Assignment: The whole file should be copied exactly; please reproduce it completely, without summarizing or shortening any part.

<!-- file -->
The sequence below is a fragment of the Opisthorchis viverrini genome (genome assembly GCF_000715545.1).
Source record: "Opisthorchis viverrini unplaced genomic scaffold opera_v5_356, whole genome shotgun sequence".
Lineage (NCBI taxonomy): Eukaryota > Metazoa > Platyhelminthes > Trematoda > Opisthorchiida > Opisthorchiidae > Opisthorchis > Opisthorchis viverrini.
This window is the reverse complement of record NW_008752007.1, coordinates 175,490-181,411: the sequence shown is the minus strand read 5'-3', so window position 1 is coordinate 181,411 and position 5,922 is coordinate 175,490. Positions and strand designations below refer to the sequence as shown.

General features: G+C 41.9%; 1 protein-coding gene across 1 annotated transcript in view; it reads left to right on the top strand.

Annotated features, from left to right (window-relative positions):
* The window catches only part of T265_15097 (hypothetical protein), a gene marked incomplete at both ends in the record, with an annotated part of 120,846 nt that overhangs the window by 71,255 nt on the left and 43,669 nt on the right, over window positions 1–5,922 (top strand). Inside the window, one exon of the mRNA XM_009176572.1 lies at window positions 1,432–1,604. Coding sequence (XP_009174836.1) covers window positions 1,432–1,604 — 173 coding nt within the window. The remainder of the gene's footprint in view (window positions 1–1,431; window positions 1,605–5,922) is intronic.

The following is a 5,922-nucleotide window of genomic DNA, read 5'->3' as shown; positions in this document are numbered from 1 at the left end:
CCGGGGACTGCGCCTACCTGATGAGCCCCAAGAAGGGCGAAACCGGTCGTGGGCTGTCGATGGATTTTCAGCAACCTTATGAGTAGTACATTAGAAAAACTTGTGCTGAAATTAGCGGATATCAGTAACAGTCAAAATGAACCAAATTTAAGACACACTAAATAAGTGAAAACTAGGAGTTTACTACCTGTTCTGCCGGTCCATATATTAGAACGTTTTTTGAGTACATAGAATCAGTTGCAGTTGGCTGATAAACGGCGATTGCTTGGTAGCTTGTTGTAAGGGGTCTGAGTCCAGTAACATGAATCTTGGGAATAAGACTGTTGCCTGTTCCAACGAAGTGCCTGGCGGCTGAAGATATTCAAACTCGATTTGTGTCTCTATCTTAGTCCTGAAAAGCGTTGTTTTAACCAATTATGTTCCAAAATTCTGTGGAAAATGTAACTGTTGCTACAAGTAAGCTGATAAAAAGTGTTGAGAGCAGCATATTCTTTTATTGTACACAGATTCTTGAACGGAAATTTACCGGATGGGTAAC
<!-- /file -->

The sequence below is a fragment of the Opisthorchis viverrini genome (genome assembly GCF_000715545.1).
Source record: "Opisthorchis viverrini unplaced genomic scaffold opera_v5_356, whole genome shotgun sequence".
Lineage (NCBI taxonomy): Eukaryota > Metazoa > Platyhelminthes > Trematoda > Opisthorchiida > Opisthorchiidae > Opisthorchis > Opisthorchis viverrini.
This window is the reverse complement of record NW_008752007.1, coordinates 175,490-181,411: the sequence shown is the minus strand read 5'-3', so window position 1 is coordinate 181,411 and position 5,922 is coordinate 175,490. Positions and strand designations below refer to the sequence as shown.

General features: G+C 41.9%; 1 protein-coding gene across 1 annotated transcript in view; it reads left to right on the top strand.

Annotated features, from left to right (window-relative positions):
* The window catches only part of T265_15097 (hypothetical protein), a gene marked incomplete at both ends in the record, with an annotated part of 120,846 nt that overhangs the window by 71,255 nt on the left and 43,669 nt on the right, over window positions 1–5,922 (top strand). Inside the window, one exon of the mRNA XM_009176572.1 lies at window positions 1,432–1,604. Coding sequence (XP_009174836.1) covers window positions 1,432–1,604 — 173 coding nt within the window. The remainder of the gene's footprint in view (window positions 1–1,431; window positions 1,605–5,922) is intronic.

The following is a 5,922-nucleotide window of genomic DNA, read 5'->3' as shown; positions in this document are numbered from 1 at the left end:
CCGGGGACTGCGCCTACCTGATGAGCCCCAAGAAGGGCGAAACCGGTCGTGGGCTGTCGATGGATTTTCAGCAACCTTATGAGTAGTACATTAGAAAAACTTGTGCTGAAATTAGCGGATATCAGTAACAGTCAAAATGAACCAAATTTAAGACACACTAAATAAGTGAAAACTAGGAGTTTACTACCTGTTCTGCCGGTCCATATATTAGAACGTTTTTTGAGTACATAGAATCAGTTGCAGTTGGCTGATAAACGGCGATTGCTTGGTAGCTTGTTGTAAGGGGTCTGAGTCCAGTAACATGAATCTTGGGAATAAGACTGTTGCCTGTTCCAACGAAGTGCCTGGCGGCTGAAGATATTCAAACTCGATTTGTGTCTCTATCTTAGTCCTGAAAAGCGTTGTTTTAACCAATTATGTTCCAAAATTCTGTGGAAAATGTAACTGTTGCTACAAGTAAGCTGATAAAAAGTGTTGAGAGCAGCATATTCTTTTATTGTACACAGATTCTTGAACGGAAATTTACCGGATGGGTAAC